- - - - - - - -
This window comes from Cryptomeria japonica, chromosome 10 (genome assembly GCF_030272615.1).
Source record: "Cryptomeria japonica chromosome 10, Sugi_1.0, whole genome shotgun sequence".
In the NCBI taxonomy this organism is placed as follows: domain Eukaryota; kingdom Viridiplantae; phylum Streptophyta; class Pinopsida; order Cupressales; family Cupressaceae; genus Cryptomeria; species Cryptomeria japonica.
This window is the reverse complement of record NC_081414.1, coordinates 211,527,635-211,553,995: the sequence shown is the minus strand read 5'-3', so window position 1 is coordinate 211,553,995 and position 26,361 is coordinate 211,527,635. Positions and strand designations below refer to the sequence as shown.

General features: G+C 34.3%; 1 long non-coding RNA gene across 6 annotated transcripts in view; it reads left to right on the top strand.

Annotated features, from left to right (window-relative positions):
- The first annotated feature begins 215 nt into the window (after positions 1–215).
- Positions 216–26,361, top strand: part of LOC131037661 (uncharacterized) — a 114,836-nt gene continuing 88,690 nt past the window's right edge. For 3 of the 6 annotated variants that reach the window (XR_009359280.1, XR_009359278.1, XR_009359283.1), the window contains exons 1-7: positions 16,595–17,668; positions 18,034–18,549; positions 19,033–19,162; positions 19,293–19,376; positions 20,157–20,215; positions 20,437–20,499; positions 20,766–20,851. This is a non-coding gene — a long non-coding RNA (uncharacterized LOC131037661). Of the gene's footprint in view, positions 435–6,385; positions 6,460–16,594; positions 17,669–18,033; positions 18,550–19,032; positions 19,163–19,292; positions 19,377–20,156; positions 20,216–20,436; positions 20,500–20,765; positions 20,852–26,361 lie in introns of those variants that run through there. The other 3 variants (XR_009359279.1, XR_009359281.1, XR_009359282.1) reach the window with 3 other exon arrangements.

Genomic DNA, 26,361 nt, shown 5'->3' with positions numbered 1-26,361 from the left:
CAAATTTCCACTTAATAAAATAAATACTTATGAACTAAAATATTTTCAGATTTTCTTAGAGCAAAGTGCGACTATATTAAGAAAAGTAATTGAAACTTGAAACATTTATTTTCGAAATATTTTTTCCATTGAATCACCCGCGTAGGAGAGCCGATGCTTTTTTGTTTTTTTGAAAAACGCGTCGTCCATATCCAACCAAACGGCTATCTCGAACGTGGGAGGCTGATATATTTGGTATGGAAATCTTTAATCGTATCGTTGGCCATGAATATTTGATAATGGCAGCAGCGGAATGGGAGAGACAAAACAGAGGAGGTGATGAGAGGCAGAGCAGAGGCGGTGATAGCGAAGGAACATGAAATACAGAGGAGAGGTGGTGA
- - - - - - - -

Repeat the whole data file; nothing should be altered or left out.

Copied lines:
This window comes from Cryptomeria japonica, chromosome 10 (genome assembly GCF_030272615.1).
Source record: "Cryptomeria japonica chromosome 10, Sugi_1.0, whole genome shotgun sequence".
In the NCBI taxonomy this organism is placed as follows: domain Eukaryota; kingdom Viridiplantae; phylum Streptophyta; class Pinopsida; order Cupressales; family Cupressaceae; genus Cryptomeria; species Cryptomeria japonica.
This window is the reverse complement of record NC_081414.1, coordinates 211,527,635-211,553,995: the sequence shown is the minus strand read 5'-3', so window position 1 is coordinate 211,553,995 and position 26,361 is coordinate 211,527,635. Positions and strand designations below refer to the sequence as shown.

General features: G+C 34.3%; 1 long non-coding RNA gene across 6 annotated transcripts in view; it reads left to right on the top strand.

Annotated features, from left to right (window-relative positions):
- The first annotated feature begins 215 nt into the window (after positions 1–215).
- Positions 216–26,361, top strand: part of LOC131037661 (uncharacterized) — a 114,836-nt gene continuing 88,690 nt past the window's right edge. For 3 of the 6 annotated variants that reach the window (XR_009359280.1, XR_009359278.1, XR_009359283.1), the window contains exons 1-7: positions 16,595–17,668; positions 18,034–18,549; positions 19,033–19,162; positions 19,293–19,376; positions 20,157–20,215; positions 20,437–20,499; positions 20,766–20,851. This is a non-coding gene — a long non-coding RNA (uncharacterized LOC131037661). Of the gene's footprint in view, positions 435–6,385; positions 6,460–16,594; positions 17,669–18,033; positions 18,550–19,032; positions 19,163–19,292; positions 19,377–20,156; positions 20,216–20,436; positions 20,500–20,765; positions 20,852–26,361 lie in introns of those variants that run through there. The other 3 variants (XR_009359279.1, XR_009359281.1, XR_009359282.1) reach the window with 3 other exon arrangements.

Genomic DNA, 26,361 nt, shown 5'->3' with positions numbered 1-26,361 from the left:
CAAATTTCCACTTAATAAAATAAATACTTATGAACTAAAATATTTTCAGATTTTCTTAGAGCAAAGTGCGACTATATTAAGAAAAGTAATTGAAACTTGAAACATTTATTTTCGAAATATTTTTTCCATTGAATCACCCGCGTAGGAGAGCCGATGCTTTTTTGTTTTTTTGAAAAACGCGTCGTCCATATCCAACCAAACGGCTATCTCGAACGTGGGAGGCTGATATATTTGGTATGGAAATCTTTAATCGTATCGTTGGCCATGAATATTTGATAATGGCAGCAGCGGAATGGGAGAGACAAAACAGAGGAGGTGATGAGAGGCAGAGCAGAGGCGGTGATAGCGAAGGAACATGAAATACAGAGGAGAGGTGGTGA